A thorough shoulder examination is performed to assess how unstable the shoulder is. The orthopedic surgeon will also look for signs of generalized ligamentous laxity (being “double-jointed”) X-rays are routinely performed to assess for bone loss of the glenoid and to identify a Hill-Sachs lesion on the humeral head. When bone loss is present, a CT –scan may be performed as it provides more detail on the amount of bone loss. An ultrasound scan will be done in older patients to identify any rotator cuff tears. MRI scans are helpful to identify labral and capsular tears as well as additional injuries.

Treatment:

The treatment of an unstable shoulder is determined by patient factors, the type of instability, the injury pattern and ultimately the risk of re-dislocation.

Physiotherapy:

Physiotherapy is often the first choice of treatment especially when the shoulder is unstable in multiple directions due to generalized ligamentous laxity. Rotator cuff strengthening and proprioception (shoulder awareness) exercises are performed.

Surgical management:

Surgery may be the preferred choice of treatment in younger patients, especially those involved in contact sports or manual labor due to the high risk of repeated shoulder dislocations in this group. There is good evidence that supports early surgery in these high-risk patients. (Cochrane review, Handoll et al, 2004)

Bankart Repair:

The torn labrum with attached ligaments and capsule (Bankart lesion) is repaired back onto the edge of the glenoid (shoulder socket) using a few anchors (small screws with sutures attached). This was traditionally done with open surgery but is now mostly performed arthroscopically (keyhole surgery). When additional stability is required, a remplissage procedure may also be performed (attaching the capsule and rotator cuff at the back of the shoulder into the humeral head defect. (See rehab following Bankart repair)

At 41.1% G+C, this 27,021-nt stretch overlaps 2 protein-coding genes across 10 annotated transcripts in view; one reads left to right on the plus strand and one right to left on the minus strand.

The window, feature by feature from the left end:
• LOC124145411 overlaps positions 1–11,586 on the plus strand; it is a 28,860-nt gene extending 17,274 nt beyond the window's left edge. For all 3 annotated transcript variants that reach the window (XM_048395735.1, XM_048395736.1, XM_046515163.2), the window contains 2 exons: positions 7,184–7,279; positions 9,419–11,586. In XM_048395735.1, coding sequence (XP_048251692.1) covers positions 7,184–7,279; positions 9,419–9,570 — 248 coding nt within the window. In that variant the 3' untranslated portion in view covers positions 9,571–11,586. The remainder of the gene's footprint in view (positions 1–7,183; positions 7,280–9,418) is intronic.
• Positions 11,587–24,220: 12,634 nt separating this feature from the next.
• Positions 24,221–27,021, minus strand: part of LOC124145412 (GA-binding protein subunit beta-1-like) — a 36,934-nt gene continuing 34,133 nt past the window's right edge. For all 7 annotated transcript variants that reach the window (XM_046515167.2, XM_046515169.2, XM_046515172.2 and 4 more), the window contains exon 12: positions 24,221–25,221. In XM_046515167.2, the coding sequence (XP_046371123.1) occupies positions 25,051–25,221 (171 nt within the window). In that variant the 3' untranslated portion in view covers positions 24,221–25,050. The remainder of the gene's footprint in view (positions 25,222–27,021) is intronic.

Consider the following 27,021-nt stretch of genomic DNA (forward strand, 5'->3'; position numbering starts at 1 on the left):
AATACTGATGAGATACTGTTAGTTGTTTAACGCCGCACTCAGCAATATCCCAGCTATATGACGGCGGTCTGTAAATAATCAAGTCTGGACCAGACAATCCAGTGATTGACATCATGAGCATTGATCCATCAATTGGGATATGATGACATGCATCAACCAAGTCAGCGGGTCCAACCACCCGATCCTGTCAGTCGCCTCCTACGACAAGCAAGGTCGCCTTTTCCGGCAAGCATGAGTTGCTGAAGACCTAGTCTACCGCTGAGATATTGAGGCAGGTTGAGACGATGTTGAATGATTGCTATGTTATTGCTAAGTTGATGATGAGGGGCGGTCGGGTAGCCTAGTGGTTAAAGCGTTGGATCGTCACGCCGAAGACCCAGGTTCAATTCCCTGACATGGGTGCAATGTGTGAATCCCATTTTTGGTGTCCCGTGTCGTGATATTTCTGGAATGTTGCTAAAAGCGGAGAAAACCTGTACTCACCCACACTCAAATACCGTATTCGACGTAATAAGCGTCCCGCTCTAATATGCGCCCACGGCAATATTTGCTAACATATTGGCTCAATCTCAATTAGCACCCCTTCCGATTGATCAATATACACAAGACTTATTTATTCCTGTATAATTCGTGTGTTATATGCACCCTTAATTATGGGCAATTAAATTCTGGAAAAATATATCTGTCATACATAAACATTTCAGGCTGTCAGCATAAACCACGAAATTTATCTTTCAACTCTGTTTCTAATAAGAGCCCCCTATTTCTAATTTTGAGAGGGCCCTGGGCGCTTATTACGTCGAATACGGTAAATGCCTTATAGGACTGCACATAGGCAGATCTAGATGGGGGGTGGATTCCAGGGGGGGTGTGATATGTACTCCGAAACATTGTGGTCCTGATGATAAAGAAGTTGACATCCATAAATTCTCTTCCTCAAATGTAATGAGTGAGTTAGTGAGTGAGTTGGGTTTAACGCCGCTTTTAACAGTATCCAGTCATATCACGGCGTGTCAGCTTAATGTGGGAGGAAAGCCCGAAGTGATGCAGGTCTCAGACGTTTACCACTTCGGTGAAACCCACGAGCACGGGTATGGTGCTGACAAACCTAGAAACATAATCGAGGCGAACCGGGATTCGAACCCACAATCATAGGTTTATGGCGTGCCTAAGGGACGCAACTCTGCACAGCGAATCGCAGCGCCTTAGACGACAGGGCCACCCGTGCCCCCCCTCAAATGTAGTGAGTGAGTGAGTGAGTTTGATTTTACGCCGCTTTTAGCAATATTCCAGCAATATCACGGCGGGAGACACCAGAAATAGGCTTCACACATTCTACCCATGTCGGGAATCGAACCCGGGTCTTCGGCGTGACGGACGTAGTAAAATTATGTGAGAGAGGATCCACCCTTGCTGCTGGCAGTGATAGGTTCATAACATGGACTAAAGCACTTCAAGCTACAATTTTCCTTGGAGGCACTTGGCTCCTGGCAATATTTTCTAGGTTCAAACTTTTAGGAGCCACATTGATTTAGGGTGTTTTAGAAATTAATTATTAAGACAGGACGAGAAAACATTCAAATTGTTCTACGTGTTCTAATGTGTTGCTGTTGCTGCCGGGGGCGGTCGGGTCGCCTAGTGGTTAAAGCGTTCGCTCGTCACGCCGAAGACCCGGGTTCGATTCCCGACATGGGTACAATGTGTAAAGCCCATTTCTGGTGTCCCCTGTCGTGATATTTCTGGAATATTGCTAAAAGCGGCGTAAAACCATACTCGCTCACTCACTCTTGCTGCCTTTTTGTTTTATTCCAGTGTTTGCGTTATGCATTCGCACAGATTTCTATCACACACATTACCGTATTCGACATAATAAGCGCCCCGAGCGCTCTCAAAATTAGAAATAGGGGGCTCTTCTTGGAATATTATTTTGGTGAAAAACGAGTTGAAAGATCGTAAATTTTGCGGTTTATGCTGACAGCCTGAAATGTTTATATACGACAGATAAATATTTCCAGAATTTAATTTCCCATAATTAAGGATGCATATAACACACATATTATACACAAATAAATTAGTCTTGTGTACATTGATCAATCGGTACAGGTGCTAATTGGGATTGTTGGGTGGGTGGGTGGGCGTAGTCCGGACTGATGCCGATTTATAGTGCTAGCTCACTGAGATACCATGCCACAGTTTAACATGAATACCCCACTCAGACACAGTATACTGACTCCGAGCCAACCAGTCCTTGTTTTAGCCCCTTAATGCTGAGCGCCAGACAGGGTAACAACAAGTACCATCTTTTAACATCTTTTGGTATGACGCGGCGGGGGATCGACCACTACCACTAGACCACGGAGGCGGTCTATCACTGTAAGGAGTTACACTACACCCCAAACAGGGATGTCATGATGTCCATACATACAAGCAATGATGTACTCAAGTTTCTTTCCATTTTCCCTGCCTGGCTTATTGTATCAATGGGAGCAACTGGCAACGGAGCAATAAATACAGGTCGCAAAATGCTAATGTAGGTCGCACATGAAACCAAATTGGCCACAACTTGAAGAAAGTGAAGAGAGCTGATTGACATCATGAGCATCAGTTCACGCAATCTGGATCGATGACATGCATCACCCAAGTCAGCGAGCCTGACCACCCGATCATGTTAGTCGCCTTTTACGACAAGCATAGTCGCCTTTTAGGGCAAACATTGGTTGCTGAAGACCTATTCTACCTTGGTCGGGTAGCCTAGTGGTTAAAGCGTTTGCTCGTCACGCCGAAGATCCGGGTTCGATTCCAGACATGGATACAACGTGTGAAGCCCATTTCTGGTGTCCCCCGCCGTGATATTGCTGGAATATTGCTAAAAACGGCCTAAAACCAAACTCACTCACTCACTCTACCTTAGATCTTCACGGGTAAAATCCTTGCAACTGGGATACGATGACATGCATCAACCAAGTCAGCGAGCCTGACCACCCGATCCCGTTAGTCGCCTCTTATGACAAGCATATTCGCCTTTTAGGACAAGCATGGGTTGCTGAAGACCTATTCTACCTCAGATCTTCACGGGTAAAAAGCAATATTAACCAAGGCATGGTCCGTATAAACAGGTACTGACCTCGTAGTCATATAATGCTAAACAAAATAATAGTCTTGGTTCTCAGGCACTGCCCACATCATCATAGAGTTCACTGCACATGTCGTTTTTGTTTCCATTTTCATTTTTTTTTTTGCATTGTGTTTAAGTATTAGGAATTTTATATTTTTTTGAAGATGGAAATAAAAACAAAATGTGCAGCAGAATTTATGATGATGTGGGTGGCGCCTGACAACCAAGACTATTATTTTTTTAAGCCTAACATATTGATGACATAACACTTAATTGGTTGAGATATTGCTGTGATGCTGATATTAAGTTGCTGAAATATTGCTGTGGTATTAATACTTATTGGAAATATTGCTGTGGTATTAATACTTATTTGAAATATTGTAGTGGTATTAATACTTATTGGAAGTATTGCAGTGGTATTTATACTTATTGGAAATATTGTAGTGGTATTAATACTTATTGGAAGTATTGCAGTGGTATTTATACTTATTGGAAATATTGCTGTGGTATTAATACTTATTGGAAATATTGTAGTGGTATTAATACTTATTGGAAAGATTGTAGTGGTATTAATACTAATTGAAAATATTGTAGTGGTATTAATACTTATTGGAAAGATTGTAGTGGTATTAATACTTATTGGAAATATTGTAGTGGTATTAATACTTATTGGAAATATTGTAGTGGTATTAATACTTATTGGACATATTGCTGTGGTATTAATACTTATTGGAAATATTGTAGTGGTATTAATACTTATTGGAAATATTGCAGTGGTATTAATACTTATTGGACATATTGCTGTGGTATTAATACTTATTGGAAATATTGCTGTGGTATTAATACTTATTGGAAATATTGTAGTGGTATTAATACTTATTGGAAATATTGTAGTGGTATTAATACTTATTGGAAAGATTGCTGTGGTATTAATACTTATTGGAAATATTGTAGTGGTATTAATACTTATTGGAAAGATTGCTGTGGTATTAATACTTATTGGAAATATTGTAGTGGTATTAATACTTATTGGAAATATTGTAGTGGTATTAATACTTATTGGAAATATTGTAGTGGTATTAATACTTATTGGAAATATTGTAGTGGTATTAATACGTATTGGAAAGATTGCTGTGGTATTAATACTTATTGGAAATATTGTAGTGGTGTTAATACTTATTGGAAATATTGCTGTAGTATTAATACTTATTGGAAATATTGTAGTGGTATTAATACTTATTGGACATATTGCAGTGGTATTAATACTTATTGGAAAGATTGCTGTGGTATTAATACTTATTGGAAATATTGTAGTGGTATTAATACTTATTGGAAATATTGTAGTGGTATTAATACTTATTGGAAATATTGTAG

Capsular shift:

In patients with generalized ligamentous laxity (“double-jointed”) the shoulder is often unstable in multiple directions. The lax capsule becomes progressively stretched out with repeated dislocations. If conservative management fails, the capsule can be re-tightened surgically. This can be done arthroscopically (“key-hole surgery”) or as an open procedure.
HAGL repair:
When a HAGL lesion (Humeral Avulsion of the Glenohumeral Ligament) is the cause for ongoing shoulder instability, the shoulder capsule has to be repaired back onto the humerus. This is performed with arthroscopic (“key-hole”) or open surgery depending on the location of the lesion.

Latarjet procedure:

This open surgical procedure is often chosen when a soft tissue operation such as a Bankart repair has an increased risk to fail, for example, patients with glenoid bone loss, large Hill Sachs lesions and patients involved in contact sports. The coracoid process (a bony protuberance in the front of the shoulder) is transferred to the edge of the glenoid and fixed with 2 screws. This creates stability by increasing the diameter of the glenoid surface as well as tensioning the lower part of the subscapularis muscle. The capsule is repaired at the end of the operation which also restores stability. (See rehab following Latarjet Procedure)

Bone block procedure:

In certain patients, especially those with extensive glenoid bone loss, a block of bone graft may be taken from the hip (iliac crest) and fixed onto the glenoid to restore the glenoid width and therefore stability. This is known as the Eden-Hybinette procedure.